First off, let me say, I’m am not an expert in money, but I am an expert finding ways to not have my kids drive me crazy. Before I had kids, I’d look at kids in stores throwing temper tantrums over a toy and (like every person without kids) thought, “My kids will never be that way.” Remember, this was BEFORE I had kids!
When I did have kids, I immediately started thinking that they needed to have an appreciation of money. I was raised in a middle-class family and we were never hurting for money, but we were way far from rich. My parents gave me an allowance and expected me to save for the things I wanted. They did pay for some things, but they taught me that if I wanted it, I paid for it. The way they raised me is the reason behind my financial security now. I have never paid a finance charge on a credit card, and my only debt is my house and my car. About that car, after I pay off this car, I never want a car payment again! What a waste of money!
To instill these values in my kids, I immediately opened their own savings accounts when they were born. In my family, people like to send money for every occasion. By the time both of my kids were born, they each had a couple hundred dollars just for arriving in this world. I immediately took that money and put it in their accounts. My husband thinks it is stupid for them to have their own accounts because they don’t earn a lot of interest on their money. For me, it is more about them learning to put their money in the bank instead of just spending it immediately.
Once my kids were old enough to start begging for things at the store, I started splitting their money. For instance, if they were given $20 for a birthday, they could keep $10 and put $10 in the bank. If it was a holiday, like Christmas, and they’d get $100, I’d only let them keep about $20 and the rest would go into the bank. The important part is making them actually take it to the bank. This way, they know where their money is going.
This has completely cut down on begging when we are at the store. If my 6-year-old wants something, I ask her if she has enough money. If she does, then she has to think if she actually wants to spend her money on that item or if it is an impulse buy. Nine out of ten times she decides she doesn’t actually need the item. My 3-year-old is slowly learning this. She understands if she doesn’t have enough money that she can’t buy the item, but she doesn’t understand control. If she has enough money, then she’ll go out and buy it. Because of this, the 3-year-old gets more of her money put into the bank instead of her being allowed to keep it. Once she understands impulse buying then she’ll be able to keep more of her money at home. Through this process, my 6-year-old has over $2000 in the bank and my 3 year old has over $1000 in the bank. Better than some adults!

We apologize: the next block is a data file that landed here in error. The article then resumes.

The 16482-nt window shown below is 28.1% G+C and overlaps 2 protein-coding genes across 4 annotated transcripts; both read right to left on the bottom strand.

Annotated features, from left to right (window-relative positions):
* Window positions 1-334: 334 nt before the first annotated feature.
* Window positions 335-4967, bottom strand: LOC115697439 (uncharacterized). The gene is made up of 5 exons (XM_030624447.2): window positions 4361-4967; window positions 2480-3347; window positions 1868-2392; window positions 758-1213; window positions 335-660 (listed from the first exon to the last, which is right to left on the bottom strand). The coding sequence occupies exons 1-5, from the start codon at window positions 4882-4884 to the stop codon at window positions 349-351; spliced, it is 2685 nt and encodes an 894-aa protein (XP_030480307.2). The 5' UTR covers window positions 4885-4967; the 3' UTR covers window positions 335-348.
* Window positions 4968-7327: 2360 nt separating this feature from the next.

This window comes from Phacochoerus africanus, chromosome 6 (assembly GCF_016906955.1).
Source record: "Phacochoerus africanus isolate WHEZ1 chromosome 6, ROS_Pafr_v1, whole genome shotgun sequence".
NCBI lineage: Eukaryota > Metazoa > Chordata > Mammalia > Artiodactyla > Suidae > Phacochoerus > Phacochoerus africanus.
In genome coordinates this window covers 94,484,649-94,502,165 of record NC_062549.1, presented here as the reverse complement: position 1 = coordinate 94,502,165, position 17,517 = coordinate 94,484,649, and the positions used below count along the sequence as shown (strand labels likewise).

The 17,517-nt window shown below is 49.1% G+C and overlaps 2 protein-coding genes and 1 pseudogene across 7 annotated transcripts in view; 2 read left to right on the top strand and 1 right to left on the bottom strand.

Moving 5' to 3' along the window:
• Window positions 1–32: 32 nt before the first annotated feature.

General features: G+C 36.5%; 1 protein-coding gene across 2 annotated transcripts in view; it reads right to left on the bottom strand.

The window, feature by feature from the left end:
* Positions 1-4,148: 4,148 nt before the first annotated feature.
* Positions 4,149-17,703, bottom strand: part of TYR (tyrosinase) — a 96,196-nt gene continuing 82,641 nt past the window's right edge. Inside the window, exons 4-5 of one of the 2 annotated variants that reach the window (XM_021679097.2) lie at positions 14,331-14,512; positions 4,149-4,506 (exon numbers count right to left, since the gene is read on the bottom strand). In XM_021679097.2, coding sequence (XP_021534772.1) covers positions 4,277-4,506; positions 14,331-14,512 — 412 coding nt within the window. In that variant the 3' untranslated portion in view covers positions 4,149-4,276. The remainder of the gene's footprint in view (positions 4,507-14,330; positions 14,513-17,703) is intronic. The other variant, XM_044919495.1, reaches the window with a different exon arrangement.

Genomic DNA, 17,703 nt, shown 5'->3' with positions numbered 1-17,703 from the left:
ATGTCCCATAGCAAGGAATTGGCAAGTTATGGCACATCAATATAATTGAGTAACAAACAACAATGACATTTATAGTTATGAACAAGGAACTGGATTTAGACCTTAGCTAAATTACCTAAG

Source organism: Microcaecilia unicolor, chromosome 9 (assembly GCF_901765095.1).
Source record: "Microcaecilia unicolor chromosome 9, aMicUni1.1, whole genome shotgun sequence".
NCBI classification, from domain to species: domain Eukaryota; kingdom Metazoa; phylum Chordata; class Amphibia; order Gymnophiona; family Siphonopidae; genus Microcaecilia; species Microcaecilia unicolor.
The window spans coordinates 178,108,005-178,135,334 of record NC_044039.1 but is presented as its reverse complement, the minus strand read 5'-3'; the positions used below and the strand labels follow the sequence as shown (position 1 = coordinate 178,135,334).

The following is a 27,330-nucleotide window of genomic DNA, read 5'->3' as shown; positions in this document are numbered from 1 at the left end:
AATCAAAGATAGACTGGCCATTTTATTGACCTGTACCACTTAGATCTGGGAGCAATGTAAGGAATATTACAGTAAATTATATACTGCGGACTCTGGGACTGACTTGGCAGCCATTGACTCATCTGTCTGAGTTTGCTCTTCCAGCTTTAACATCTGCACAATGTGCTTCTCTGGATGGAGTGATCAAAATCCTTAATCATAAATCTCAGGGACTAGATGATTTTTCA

My next tip is for big outings. We recently took the girls to Disneyland and we knew it was going to be outrageously priced. Before we left, we took $20 from each of the girls’ Christmas money. When we arrived at Disneyland, we gave each of them $20 (we told them it was their money) and we told them they could spend it on anything they wanted but don’t ask for anything else once the money is gone. After seeing the princesses, both girls wanted princess gowns. They were $65 each! We asked them if they had enough money. When they realized they didn’t have enough money, they stopped asking and both found something else. My 6-year-old got Mickey ears with her name written on the back for $18 and my 3-year-old got a princess necklace for $10. The rest of the day we could focus on having fun and they never asked us to buy them another thing. They also both brought money home with them.
Our most recent adventure in money is making everyone accountable for our next vacation. We’d like to take a warm and sunny beach trip next year but we don’t want to pay for it right up front. We decided to have the family change jar. I know many families do it, we just never have. The change jar is our in the family room and the top is duct taped on so we don’t remove any money. Everyone will be dropping their change in the jar and hopefully next year we’ll have enough money to have a nice family vacation.
There are three important things my family gets from this:
1) My kids are accountable for their own money and will hopefully never have financial problems in their future.
2) My kids never whine or throw temper tantrums in a store because they aren’t getting something they want.
3) I stay sane because I don’t have to deal with my kids throwing temper tantrums in a store. A happy mommy means a happy family.
This is a guest post from Heather of Iowa. She blogs about her personal and parenting adventures and also shares awesome deals and yummy recipes at www.thingsthatkeepmesane.com.